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You're listening to Joanna
She has an American accent.

NGSL Rank: 1010
wɪnd Listen
  • the perceptible natural movement of the air, especially in the form of a current of air blowing from a particular direction.
    E.g. the wind howled about the building
  • breath as needed in physical exertion, speech, etc., or the power of breathing without difficulty in such situations.
    E.g. he waited while Jez got his wind back
  • air swallowed while eating or gas generated in the stomach and intestines by digestion.
  • wind instruments, or specifically woodwind instruments, forming a band or a section of an orchestra.
    E.g. these passages are most suitable for wind alone
  • cause (someone) to have difficulty breathing because of exertion or a blow to the stomach.
    E.g. the fall nearly winded him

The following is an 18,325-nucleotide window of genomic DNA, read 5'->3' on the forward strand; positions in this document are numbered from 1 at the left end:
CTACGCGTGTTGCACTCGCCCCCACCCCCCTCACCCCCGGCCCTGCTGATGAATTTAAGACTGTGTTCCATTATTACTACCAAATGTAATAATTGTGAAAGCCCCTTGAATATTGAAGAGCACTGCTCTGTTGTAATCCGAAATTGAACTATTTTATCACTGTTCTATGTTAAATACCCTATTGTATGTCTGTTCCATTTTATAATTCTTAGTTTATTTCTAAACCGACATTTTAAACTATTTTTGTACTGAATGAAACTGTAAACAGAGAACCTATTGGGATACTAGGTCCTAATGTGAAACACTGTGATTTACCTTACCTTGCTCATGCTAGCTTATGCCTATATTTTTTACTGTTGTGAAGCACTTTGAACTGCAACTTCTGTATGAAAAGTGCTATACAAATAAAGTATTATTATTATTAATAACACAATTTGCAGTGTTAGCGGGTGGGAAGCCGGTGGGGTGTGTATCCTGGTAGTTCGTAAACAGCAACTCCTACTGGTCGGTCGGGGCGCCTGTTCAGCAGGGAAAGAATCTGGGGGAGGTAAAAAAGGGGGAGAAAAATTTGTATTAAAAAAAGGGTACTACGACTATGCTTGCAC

• make (a baby) bring up wind after feeding by patting its back.
    E.g. Paddy's wife handed him their six-month-old daughter to be winded
  • detect the presence of (a person or animal) by scent.
    E.g. the birds could not have seen us or winded us
  • sound (a bugle or call) by blowing.
    E.g. but scarce again his horn he wound
  • move in or take a twisting or spiral course.
    E.g. the path wound among olive trees
  • pass (something) round a thing or person so as to encircle or enfold.
    E.g. he wound a towel around his midriff
  • make (a clock or other device, typically one operated by clockwork) operate by turning a key or handle.
    E.g. he wound City Hall's clock every day until he retired at the age of 92
  • a twist or turn in a course.
  • a single turn made when winding.

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